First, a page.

Invest time in finding the right story. Don’t worry about how hard it will be to write (you can figure that out as you go!), just make sure you have an idea that feels original and excites you. If something’s not working, play around with the concept and consider what would happen if you took the idea and tried a different genre, or setting, or historical period.
It can be tempting to jump in and start writing, but it helps to think about what you want to say. If your book were a motto or a piece of life advice, what would it be? Brainstorm character and plot ideas around this or a particular theme, and you’re more likely to come up with a story that feels cohesive and has a sense of depth and meaning.
If you’re getting rejections, but positive feedback from writer’s groups and readers, it may be that you just haven’t found the right story yet.
Rachel Burge works as a freelance feature writer and has written for a variety of websites, including BBC Worldwide, Cosmo, and MTV. She lives in East Sussex with her partner, son, and black Labrador Biff.
She is fascinated by Norse myth and swears she once saw a ghost.
You can also find out more about her via her website: https://rachelburgewriter.co.uk
My verdict on The Twisted Tree:
The Twisted Tree tells the tale of Martha – a girl who is disfigured due to a previous accident. Now, against the wishes of her mother, she is returning to her Grandmother’s home and the place where she lost her eye. What she finds is something she didn’t expect.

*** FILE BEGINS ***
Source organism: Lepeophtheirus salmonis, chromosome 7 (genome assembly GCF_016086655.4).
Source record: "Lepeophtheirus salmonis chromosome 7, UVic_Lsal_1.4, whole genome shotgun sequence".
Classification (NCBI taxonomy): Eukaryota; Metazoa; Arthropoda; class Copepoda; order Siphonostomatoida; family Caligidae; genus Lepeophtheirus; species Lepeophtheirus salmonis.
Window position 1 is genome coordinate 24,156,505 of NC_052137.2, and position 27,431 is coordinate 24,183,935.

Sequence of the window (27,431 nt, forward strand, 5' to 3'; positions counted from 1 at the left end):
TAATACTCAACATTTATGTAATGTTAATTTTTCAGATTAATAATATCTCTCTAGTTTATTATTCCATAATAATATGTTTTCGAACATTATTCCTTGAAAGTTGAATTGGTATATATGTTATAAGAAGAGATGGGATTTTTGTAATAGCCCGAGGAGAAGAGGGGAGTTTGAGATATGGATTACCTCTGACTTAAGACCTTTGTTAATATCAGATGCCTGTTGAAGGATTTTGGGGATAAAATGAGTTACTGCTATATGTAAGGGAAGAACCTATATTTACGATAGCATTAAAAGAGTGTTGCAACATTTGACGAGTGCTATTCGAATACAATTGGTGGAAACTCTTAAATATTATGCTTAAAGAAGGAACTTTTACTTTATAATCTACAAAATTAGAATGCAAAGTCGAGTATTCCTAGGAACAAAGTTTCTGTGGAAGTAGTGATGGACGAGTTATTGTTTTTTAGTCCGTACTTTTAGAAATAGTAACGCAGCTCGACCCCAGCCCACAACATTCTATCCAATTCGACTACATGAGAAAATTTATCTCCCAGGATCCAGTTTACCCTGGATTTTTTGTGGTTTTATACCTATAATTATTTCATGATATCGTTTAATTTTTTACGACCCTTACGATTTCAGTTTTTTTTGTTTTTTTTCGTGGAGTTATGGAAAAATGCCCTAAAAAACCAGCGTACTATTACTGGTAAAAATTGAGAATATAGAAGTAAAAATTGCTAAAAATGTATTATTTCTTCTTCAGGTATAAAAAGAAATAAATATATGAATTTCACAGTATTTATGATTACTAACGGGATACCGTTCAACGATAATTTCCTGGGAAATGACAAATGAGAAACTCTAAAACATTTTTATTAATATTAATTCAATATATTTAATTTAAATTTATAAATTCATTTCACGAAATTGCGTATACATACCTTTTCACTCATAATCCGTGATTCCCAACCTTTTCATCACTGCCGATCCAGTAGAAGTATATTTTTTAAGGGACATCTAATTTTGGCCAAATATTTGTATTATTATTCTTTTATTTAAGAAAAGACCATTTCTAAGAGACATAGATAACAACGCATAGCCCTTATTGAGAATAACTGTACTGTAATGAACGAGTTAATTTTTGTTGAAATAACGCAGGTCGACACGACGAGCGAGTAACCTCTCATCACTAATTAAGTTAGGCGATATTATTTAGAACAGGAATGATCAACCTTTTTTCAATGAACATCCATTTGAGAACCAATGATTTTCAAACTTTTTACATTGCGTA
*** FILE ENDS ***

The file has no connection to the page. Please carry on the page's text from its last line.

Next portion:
This book, from the blurb sounded so interesting. The style of writing and the plot immediately drew me in.
Martha is only young but she is certainly wise beyond her years. I felt quite protective over her. I grew attached to Stig and Martha.
I loved all the nordic and myth elements. This book has an incredible atmosphere that I got so engrossed in, I lost track of time.
There is not a lot I can say about the plot without giving any of it away and I want people to discover this amazing book for themselves.
This did send a few shivers through me and I will admit, it did have me looking up suddenly at shadows.
This is marketed at the young adult market but I feel it has such a wider appeal. It reminded me in tone to Blackbird by ND Gomes (a book I also loved.)
If you’re looking for something a little different, or if you’re into the nordic legends, I recommend The Twisted Tree.
The Twisted Tree has been released today by Hot Key Books and is available to buy. Click to view on Amazon UK.